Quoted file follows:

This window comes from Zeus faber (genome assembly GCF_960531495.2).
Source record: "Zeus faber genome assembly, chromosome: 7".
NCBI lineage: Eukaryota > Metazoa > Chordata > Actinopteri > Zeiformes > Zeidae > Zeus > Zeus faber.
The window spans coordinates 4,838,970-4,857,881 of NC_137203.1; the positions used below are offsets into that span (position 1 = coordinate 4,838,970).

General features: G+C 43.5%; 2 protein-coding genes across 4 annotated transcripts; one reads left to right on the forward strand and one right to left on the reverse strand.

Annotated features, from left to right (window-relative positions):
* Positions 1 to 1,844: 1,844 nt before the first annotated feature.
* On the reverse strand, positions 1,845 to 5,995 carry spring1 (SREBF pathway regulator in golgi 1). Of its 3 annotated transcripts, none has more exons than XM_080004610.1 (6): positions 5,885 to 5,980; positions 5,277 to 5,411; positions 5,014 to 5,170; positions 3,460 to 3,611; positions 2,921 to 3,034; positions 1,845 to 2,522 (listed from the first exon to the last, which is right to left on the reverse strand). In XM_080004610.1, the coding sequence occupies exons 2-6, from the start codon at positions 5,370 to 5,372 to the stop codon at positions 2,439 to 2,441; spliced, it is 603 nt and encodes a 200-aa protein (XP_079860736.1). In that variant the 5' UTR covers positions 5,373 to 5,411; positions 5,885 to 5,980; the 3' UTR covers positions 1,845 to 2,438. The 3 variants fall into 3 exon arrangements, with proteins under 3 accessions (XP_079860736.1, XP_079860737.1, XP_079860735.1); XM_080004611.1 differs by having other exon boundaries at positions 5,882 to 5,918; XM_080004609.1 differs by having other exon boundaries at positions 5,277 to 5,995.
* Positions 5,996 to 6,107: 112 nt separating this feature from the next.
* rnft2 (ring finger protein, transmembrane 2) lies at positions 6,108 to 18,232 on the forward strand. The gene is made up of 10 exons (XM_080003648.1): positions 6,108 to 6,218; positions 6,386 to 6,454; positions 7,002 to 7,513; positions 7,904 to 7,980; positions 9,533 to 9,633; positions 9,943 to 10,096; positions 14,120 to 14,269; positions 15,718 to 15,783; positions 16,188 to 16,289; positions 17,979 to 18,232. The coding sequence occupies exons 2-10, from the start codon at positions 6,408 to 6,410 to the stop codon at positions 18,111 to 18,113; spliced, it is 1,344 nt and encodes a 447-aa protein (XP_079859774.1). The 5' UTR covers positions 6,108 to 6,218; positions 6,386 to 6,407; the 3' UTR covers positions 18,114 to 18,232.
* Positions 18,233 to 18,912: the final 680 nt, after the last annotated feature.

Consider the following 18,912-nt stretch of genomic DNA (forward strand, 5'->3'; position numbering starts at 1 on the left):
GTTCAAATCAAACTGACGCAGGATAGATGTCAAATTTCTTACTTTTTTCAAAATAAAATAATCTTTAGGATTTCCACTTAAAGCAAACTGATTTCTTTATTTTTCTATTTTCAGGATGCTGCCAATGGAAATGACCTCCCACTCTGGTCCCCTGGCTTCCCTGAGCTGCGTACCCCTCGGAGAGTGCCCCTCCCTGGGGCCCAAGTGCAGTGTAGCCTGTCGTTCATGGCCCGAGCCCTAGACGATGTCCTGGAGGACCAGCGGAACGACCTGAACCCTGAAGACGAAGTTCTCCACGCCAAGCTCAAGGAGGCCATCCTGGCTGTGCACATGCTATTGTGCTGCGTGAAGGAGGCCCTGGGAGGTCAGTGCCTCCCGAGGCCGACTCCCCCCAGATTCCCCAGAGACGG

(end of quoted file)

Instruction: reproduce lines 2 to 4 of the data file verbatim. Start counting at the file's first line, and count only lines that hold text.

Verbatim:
Source record: "Zeus faber genome assembly, chromosome: 7".
NCBI lineage: Eukaryota > Metazoa > Chordata > Actinopteri > Zeiformes > Zeidae > Zeus > Zeus faber.
The window spans coordinates 4,838,970-4,857,881 of NC_137203.1; the positions used below are offsets into that span (position 1 = coordinate 4,838,970).